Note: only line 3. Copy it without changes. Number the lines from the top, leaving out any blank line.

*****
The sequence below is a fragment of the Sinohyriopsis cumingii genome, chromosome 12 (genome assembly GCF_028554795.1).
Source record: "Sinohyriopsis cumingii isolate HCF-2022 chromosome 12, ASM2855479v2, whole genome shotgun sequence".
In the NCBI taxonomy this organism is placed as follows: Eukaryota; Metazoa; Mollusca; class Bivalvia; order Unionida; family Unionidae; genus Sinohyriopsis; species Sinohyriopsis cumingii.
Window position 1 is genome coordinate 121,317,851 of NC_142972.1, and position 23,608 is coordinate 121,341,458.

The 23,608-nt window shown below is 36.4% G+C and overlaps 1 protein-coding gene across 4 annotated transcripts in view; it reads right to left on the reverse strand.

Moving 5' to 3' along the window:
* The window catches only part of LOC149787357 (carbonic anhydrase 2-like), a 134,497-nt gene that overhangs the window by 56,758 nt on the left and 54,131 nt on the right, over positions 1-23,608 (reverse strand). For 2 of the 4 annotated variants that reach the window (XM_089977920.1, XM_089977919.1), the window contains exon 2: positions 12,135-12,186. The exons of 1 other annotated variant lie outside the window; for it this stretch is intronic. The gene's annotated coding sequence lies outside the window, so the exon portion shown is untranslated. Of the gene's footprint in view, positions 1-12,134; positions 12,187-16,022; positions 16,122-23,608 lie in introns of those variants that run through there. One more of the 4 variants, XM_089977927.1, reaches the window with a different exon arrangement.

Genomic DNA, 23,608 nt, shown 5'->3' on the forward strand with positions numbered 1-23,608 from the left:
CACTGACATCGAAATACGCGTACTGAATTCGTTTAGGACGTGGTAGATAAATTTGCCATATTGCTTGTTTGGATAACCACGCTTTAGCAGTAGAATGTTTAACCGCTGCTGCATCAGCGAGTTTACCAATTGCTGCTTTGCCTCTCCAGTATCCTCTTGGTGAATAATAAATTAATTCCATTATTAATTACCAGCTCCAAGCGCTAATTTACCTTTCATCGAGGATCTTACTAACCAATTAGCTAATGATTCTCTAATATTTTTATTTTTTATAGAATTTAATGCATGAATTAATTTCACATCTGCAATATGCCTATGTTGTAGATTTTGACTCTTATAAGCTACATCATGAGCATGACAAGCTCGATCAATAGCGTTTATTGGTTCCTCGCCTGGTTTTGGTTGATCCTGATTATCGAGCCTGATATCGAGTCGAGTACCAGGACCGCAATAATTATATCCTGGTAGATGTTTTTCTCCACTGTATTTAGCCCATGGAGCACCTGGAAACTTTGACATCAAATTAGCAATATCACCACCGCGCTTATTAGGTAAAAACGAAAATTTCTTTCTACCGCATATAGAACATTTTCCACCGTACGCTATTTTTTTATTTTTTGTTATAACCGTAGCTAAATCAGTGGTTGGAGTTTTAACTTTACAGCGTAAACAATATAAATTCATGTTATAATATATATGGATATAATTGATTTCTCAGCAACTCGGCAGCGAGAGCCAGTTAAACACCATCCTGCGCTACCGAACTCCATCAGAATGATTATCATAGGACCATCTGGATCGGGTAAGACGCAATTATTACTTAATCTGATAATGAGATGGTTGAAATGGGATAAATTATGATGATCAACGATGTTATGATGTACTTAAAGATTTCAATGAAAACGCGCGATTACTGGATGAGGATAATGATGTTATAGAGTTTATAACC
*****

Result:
In the NCBI taxonomy this organism is placed as follows: Eukaryota; Metazoa; Mollusca; class Bivalvia; order Unionida; family Unionidae; genus Sinohyriopsis; species Sinohyriopsis cumingii.